The Two Week Wait
10 Questions To Ask Your Care Provider
Pregnancy After Miscarriage: How Long to Wait Before Trying Again
Bleeding In Pregnancy
Birthing Your Placenta : Active Management versus Physiological Management
When To Stop Breastfeeding | Australian Birth Stories
5 Common Postpartum Experiences
In this week’s episode I interview @_yumi_takahashi_ who is featured in the recent @birthtimeworld documentary. I aim to share a variety of stories in this space and I believe that Yumi’s experience is essential listening for birthing mothers and, perhaps more importantly, for the midwives and obstetricians who care for them. In her first pregnancy she chose her local public hospital and had unwavering faith in the system. But it was the system that failed her; she received racist remarks throughout her pregnancy, abusive treatment during her birth and was left with trauma that still exists today. When she fell pregnant with her second child, she chose a private midwife and homebirth. As she says: “My fear came from the system, from the people trying to control my body. I had no fear of birth.”
Image by Jerusha Sutton
umi shares her story from her hometown in NW Sydney on Darug Country. She lives with her husband, Taka and her two children, Mina (5) and Noah (2). She returned to Sydney from Melbourne when she was 10 weeks pregnant with Mina and booked in at her local hospital. She missed out on the midwifery program so was placed under obstetric care.
“A few years before falling pregnant I read Rhea Dempsey’s interview in Dumbo Feather and it made a huge impact on me. I wanted to have a natural birth, without intervention and I went into pregnancy and birth with that as my guide. I went in hopeful of the system; I went in with faith thinking that things had changed from the seventies when Rhea recalled her own traumatic hospital birth experience. I just believed that the system was different now.”
It was at her 20week appointment when her obstetrician remarked that her baby was small and added that they would probably induce at 37weeks. “That little remark changed everything…it was an immediate alarm bell for me. That day I found a doula and started arming myself for what the reality of my birth could be. The little battles started that day and they continued.”
When Yumi entered her third trimester she was required to have extra ultrasounds and CTG monitoring as her OB was still concerned with her baby’s size. Taka started attending the appointments with Yumi and regardless of their race (Taka is Japanese, Yumi is half-Japanese) and the fact that their baby was measuring average size according to Japanese growth charts, the OB continued to warn of a stillbirth.
“We asked for the statistics and research and the OB just ignored us and said: I can’t give you numbers; I just know it. That was a big thing for us; that he was ignoring a big aspect of our cultural making. It does make me think that the system that he was operating under, us not being the majority cultural making of that system, we were already not ticking the boxes to have a natural birth.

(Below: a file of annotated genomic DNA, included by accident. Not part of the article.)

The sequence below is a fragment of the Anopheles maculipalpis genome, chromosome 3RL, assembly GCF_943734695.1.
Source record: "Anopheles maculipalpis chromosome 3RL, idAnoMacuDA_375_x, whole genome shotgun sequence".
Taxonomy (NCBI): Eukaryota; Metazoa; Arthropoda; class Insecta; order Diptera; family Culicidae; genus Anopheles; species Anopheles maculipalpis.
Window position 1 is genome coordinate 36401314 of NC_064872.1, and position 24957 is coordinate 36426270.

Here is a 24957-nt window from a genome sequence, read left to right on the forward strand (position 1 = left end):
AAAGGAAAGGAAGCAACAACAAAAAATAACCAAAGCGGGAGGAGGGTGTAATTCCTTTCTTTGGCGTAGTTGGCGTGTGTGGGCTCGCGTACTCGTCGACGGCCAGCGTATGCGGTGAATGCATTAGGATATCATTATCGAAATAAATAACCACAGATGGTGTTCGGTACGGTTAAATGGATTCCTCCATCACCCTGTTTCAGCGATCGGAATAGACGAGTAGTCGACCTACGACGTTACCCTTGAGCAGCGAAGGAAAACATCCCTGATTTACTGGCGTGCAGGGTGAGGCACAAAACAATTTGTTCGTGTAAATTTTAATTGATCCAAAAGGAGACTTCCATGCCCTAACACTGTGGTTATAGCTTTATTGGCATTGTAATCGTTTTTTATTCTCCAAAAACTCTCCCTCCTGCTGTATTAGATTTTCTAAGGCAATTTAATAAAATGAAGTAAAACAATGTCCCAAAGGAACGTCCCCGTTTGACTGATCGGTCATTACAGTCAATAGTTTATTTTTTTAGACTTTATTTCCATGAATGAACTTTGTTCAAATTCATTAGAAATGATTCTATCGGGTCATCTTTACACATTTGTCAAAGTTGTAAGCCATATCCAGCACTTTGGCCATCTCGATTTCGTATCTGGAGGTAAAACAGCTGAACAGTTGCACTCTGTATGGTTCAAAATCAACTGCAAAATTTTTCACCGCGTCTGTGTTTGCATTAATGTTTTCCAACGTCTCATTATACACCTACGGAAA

“My doula, Lu McCarthy, was my strong sounding board; she reiterated that I was doing the right things, she told me to keep going, so I did.”
The hospital continued to require weekly consults and at her 37 week appointment, the OB took her blood pressure, looked at his calendar and announced that he was booking her in for an induction. Yumi refused and a midwife was brought into the room to witness her refusal. From that day onwards, Yumi was treated with blatant disregard and, in some cases, was bullied for her choices. Sly comments were made whenever she went in for CTG monitoring and she was having ultrasounds every three days. Despite the push from the midwives, Yumi remained steadfast.
“I had this faith till the very end: I just believed it was going to be different once it was time to give birth. I just really believed in the system. I didn’t feel like I was wanting to pull out. I wasn’t ready to go there, to accept that what I was experiencing was racism. I’m bi-racial so I never wanted to believe that that’s what was happening.
“At 41 weeks I went in for a CTG and that’s when the midwives said they would not let me go past 42 weeks. I started to feel the pressure then but my doula and a midwife friend looked at my reports and ultrasounds and reiterated that everything was fine, that I had nothing to worry about. The baby measured at 3.2kg all of a sudden, up from 2.4kg the week before. Two days before 42 weeks I went to an acupuncture session and the practitioner said to me: Are you sure you want to do this because it is a form of induction; the baby might not be ready and you’re nudging it along. But I knew I wanted to do it on my terms. She held my stomach and spoke to the baby and it was the first time someone had spoken to the baby with kind and gentle words throughout my whole pregnancy.”
Yumi slept well that night and the following night she started experiencing very early labour; period pain cramps every thirty minutes. She slowly progressed when her waters started leaking, like a little drip and she worked with her doula, agreeing that it was best she stayed home and monitored the situation. Labour slowed and recommenced, slowed and recommenced for three days. On Wednesday morning they decided to make their way to hospital as she wasn’t sleeping and the pain and discomfort was taxing.
“I knew I would be on the clock the moment I walked in; I didn’t want to be on the clock. They checked me and I was 4cm and I was really happy with that. I was having really strong, long contractions and they started to become really difficult to manage. The midwives left us alone for a few hours and Lou suggested we go outside and walk through contractions. Lou and Taka held me up as it was so painful but it’s what I needed to do. We went back in and I got in the shower; it felt amazing on my lower back and the contractions slowed down and a young midwife came in and told me they needed to put a CTG on me. I like movement in my contractions but she made me lie on the bed and it was excruciating. It was so hard, I remember turning to my doula and begging her to walk or move and the midwife refused because they needed the reading.